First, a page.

"But─I am taller zan zees Dusteen 'Offman!"

Second difference: When the French say "romance", they mean "sex".

You can think of this movie as a romantic comedy with a lot of sex. Not explicit sex, though. They just like talking about it a lot.

The movie actually has several seemingly-unrelated subplots, which turn out to be connected one way or another. Wait, that sounds like the plot for Love Actually, right? But since this film delves more into sex than love, you can say that this film is Sex Actually.

Even the poster looks similar.

By the way, the director, Emmanuel Mouret, played Vannesa's sleazebag co-worker who almost had sex with her. Lucky bastard, or sleazy douchebag? You decide.

L'Art d'Aimer. France. 2011.

Le Rating: Six and a half out of ten.


Madagascar 3: Europe's Most Wanted


I admit, I used to hate Madagascar. First, because it's not Pixar. Second, the voice actors are meh (except maybe for Chris Rock and Sacha Baron Cohen). And third, the makers keep making sequels, and are obviously just in it for the money.

"Vat's wrong vit being in it for ze money?"

And then, after watching Madagascar 3, I finally got it. I finally understood why these types of films make a lot of money, which in turn will make the producers keep churning out sequels. But to explain it, I have to take you back to the early days of cinema.

"Is this gonna take long?"

More than a century ago, there was a device known as a "nickelodeon" (which is where the children's network gets its name from). This is what it looked like:

Mostly, they showed porn.

You put in a nickel, turned a crank, and the machine showed a series of images in rapid succession, giving the illusion of movement. Kind of like what bored kids do with their thick schoolbooks.

Shows just how much they love learning.

This was the precursor of movies. And people didn't flock to these machines just so they could view a person cooking, or a person riding a horse. They had that in everyday life. What they wanted to see were fairies, giant sea monsters, or aliens from space. They wanted the impossible. And not only that, they wanted the visually spectacular.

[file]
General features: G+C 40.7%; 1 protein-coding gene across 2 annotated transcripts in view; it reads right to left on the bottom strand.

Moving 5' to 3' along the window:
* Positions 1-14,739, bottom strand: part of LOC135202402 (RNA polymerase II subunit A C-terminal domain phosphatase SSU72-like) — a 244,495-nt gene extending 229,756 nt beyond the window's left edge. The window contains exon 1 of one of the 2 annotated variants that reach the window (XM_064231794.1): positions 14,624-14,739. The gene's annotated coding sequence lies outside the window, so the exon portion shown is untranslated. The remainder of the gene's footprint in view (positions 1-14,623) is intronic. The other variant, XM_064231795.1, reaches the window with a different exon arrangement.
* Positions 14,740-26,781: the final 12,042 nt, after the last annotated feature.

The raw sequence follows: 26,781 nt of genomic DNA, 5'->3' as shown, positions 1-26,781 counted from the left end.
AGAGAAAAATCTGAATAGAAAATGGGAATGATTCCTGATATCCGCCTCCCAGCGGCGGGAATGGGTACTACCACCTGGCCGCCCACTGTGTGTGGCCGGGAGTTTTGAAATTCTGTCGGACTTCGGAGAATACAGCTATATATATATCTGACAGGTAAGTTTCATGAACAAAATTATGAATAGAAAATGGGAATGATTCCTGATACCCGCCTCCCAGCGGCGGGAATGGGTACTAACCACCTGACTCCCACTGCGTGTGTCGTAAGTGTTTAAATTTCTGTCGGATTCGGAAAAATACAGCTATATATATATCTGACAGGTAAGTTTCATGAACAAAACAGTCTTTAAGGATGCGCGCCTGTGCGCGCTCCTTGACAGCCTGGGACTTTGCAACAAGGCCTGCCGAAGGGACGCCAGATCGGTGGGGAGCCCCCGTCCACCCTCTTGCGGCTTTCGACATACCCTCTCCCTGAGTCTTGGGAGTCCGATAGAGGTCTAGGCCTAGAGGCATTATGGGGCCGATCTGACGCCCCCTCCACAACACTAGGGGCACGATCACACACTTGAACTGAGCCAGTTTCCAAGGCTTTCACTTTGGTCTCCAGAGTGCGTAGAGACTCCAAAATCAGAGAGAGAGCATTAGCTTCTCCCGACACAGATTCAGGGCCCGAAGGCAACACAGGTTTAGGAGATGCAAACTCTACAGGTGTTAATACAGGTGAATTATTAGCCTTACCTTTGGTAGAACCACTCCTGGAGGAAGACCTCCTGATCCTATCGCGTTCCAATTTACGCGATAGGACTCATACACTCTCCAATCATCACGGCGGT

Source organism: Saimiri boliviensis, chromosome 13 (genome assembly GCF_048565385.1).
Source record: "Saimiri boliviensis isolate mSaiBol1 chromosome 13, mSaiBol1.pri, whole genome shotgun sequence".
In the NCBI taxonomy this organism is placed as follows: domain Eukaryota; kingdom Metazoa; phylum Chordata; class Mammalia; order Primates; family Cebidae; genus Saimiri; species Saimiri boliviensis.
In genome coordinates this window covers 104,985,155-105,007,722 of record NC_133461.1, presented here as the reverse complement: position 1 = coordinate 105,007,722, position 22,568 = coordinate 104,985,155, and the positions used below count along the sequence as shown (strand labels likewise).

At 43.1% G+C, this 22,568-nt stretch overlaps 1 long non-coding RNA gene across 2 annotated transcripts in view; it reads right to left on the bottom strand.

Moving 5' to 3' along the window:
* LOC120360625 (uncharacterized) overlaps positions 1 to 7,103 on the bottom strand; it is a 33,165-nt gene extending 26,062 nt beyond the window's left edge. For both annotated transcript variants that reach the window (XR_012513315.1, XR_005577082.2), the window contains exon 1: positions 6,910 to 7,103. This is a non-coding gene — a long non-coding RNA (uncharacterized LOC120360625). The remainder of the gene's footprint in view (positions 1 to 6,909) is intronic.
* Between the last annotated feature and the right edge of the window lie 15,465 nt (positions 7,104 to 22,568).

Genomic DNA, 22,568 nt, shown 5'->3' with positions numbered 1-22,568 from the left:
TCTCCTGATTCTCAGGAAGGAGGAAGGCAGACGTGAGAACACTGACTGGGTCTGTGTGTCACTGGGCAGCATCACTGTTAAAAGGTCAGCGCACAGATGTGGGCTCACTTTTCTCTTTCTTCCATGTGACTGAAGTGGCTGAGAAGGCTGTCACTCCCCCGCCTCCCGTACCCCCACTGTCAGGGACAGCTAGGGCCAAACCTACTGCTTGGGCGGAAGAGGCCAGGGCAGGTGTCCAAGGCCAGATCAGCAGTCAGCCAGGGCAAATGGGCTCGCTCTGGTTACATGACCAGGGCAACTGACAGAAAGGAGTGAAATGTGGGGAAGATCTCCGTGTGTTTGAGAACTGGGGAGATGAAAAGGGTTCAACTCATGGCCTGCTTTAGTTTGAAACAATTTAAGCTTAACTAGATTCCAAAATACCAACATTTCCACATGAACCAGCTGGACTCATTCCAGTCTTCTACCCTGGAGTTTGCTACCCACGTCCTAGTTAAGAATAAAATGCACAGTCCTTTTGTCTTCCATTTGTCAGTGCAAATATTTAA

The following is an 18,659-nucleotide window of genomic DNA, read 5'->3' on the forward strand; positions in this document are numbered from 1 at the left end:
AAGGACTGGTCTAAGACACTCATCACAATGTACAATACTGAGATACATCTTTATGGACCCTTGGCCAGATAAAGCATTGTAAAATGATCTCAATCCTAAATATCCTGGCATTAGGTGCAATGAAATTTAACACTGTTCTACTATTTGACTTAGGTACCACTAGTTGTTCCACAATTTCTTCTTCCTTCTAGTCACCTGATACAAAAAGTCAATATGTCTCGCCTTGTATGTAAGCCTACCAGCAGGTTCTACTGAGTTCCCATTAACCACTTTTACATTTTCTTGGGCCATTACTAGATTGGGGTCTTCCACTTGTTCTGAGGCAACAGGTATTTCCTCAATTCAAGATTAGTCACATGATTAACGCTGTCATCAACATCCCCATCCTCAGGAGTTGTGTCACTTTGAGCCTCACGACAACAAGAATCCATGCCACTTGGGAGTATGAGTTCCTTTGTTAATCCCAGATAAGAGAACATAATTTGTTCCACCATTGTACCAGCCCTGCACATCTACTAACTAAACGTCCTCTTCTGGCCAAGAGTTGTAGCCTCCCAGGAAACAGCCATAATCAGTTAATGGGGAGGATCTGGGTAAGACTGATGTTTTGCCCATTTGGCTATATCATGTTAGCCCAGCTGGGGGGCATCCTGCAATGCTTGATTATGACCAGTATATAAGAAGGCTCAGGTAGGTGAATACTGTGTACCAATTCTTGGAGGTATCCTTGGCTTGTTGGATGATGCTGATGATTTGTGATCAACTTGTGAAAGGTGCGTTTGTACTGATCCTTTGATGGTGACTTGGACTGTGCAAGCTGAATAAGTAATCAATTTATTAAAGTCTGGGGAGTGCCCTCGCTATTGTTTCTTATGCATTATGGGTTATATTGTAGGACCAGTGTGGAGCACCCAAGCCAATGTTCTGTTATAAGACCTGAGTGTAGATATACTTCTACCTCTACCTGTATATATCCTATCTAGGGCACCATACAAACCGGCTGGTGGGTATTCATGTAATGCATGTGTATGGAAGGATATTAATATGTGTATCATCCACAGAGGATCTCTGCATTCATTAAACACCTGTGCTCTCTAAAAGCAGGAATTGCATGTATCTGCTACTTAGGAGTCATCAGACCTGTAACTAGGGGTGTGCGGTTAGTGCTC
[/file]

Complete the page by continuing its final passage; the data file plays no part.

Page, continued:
"Uh, like this?"

And that's what Madagascar 3 is─a visual spectacle. It's got bright explosions, stunning colors, and the best action sequences I've seen in an animated film since Kung Fu Panda.

It's like a Mission: Impossible action sequence.

If you've got kids, go watch Madagscar 3. They will love you for it. And if you're a kid at heart, go watch it in 3D. You won't feel like it's a waste of money. And also, if you watch any other movie, the penguins will be there to break your kneecaps.

"And where do you think you're going?"

Madagascar 3: Europe's Most Wanted. USA. 2012

Rating: Six and a half out of ten.


Young Adult

I heard some award buzz for Charlize Theron in this film, for playing Mavis Gary—a young-adult-series ghost-writer, who's recently divorced and is probably an alcoholic—very well. And it's no surprise; she was convincing playing a pathetic girl.

She still looks hot, though.

Mavis decides to go back to her hometown to snatch his former boyfriend from his wife and newborn and live happily ever after. Only, the results aren't what she hoped for, and it's not really a surprise, because she's totally disillusioned.

"This is color splash is called fashion, people!" 

Promising premise? Maybe. But there is really nothing else to it. It could have been a late coming-of-age thing. Theron was so convincing, you'll just really feel very sorry for her and that's that. Treatment is kind of a bore, and Mavis didn't really grow much. But the movie has its tagline in the bag: "Some people grow old but never grow up", or something like that.

Even her dog walked all over her. 

I couldn't believe this was written by Diablo Cody and directed by Jason Reitman—the same team behind Juno, which I think had a really great story and overall treatment. Young Adult, for me doesn't even come close. I understand it's a different material, of course, but then again...

Like a cool Mini Cooper, only a really broken one. (What?)

Young Adult gets a five out of 10, for failing capitalize on Charlize Theron's awesome acting skills and leaving the film bland in more ways than one.

*screencaps by VLC


Prometheus. 3D


If you grew up in the 80s, then you're most likely a fan of the Alien film franchise. And why wouldn't you be, when the Xenomorph is probably the most badass film alien of that decade.

Compared to this guy.

The layman will tend to think that Prometheus is a prequel to Alien (the first film in the Alien franchise), but director Ridley Scott vehemently denies this. While the film takes place in the same universe as Alien, Scott describes it as something more than a prequel, something that is an original film but just happened to have some similarities with Alien.

Like the ship, for instance.


Literary Icons: Ray Bradbury

Is he winking?

The name Ray Bradbury is a giant in American literature, particularly in the science fiction genre. Bradbury himself resisted that label, preferring to be associated with fantasy instead.

I admit that I am familiar with his name, but not quite familiar with his works. That's because the English department in my university doesn't seem to hold the science fiction genre in high regard. If they did, Frank Herbert's Dune would be part of the curriculum, as well as Ray Bradbury's Fahrenheit 451.

As with all celebrities who die in the Internet age, interest in their works will definitely spike. So use this chance to read a Ray Bradbury story. Doesn't matter whether it's a novel or a short story, as long as it's Ray Bradbury. Right now, I'm reading "I Sing the Body Electric", because the title sounds so weird. As it turns out, the title was taken from a Walt Whitman poem. Weird indeed.

Ray Douglas Bradbury. 22 August 1920─5 June 2012.